Post Tagged with: "Nancy Wilson"

Nancy Wilson, “What Are You Doing New Year’s?” (1963): One Track Mind

Nancy Wilson, “What Are You Doing New Year’s?” (1963): One Track Mind

The deeply underrated Nancy Wilson nails the sense of hopeful anxiety that surrounds Dec. 31 every year.

One Track Mind: Nancy Wilson with DIVA, “All My Tomorrows” from A Swingin’ Life (2014)

One Track Mind: Nancy Wilson with DIVA, “All My Tomorrows” from A Swingin’ Life (2014)

She remains a wonder of range and sassy interpretation.

New Music Monday: Santana and Sinead O'Connor, Don Byron and Blue Öyster Cult

New Music Monday beings another truckload of interesting releases, not least of which are Cursive, Don Byron, Mona and Sinead O’Connor

Gimme Five: Christmas music for people who are sick of Christmas music

By now, you’ve probably had just enough of the same old holly jolly stuff. Mark Saleski is here to help with some suggestions from off the beaten path …

Michael Wolff, jazz pianist: Something Else! Interview

Endlessly engaging, Michael Wolff was praised by the New York Times for “near impeccable good taste, technical facility and lyrical inventiveness.”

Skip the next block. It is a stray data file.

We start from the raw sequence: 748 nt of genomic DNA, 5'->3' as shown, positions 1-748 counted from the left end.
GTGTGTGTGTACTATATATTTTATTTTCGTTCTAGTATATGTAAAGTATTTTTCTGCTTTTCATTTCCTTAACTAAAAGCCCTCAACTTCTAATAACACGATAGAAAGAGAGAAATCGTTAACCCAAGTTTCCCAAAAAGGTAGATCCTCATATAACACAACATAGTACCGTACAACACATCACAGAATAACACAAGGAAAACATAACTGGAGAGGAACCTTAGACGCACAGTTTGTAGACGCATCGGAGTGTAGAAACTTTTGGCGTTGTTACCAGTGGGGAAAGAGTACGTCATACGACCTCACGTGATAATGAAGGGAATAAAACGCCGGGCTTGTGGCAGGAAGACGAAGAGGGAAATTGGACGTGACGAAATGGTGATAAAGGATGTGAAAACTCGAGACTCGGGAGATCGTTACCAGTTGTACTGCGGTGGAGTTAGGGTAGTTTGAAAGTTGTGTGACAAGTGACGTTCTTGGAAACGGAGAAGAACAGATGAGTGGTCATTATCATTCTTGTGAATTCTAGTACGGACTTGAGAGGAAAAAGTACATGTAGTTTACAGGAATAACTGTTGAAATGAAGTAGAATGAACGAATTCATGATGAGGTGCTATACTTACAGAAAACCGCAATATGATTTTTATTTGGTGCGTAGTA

George Shearing Quintet with Nancy Wilson – The Swingin's Mutual (1961)

George Shearing Quintet with Nancy Wilson – The Swingin's Mutual (1961)

George Shearing, the sightless bebop-influenced pianist best known for the 1952 jazz standard “Lullaby of Birdland,” died today of congestive heart failure at age 91. Here’s a look back at a favorite Shearing release, done alongside singer Nancy Wilson … by Nick DeRiso One of the smartest things Nancy Wilson ever did was start singing at the Blue Morocco inRead More

One Track Mind: Nancy Wilson, "Guess Who I Saw Today" (1961)

NICK DERISO: “Guess Who I Saw Today,” from Nancy Wilson’s second Capitol Records recording “Something Wonderful,” always stops me in my tracks. “You’re so late getting home from the office,” she begins. “Did you miss your train? Were you caught in the rain? No, don’t bother to explain.” And so begins a delicate yet devastating theme of betrayal and comeuppance,Read More

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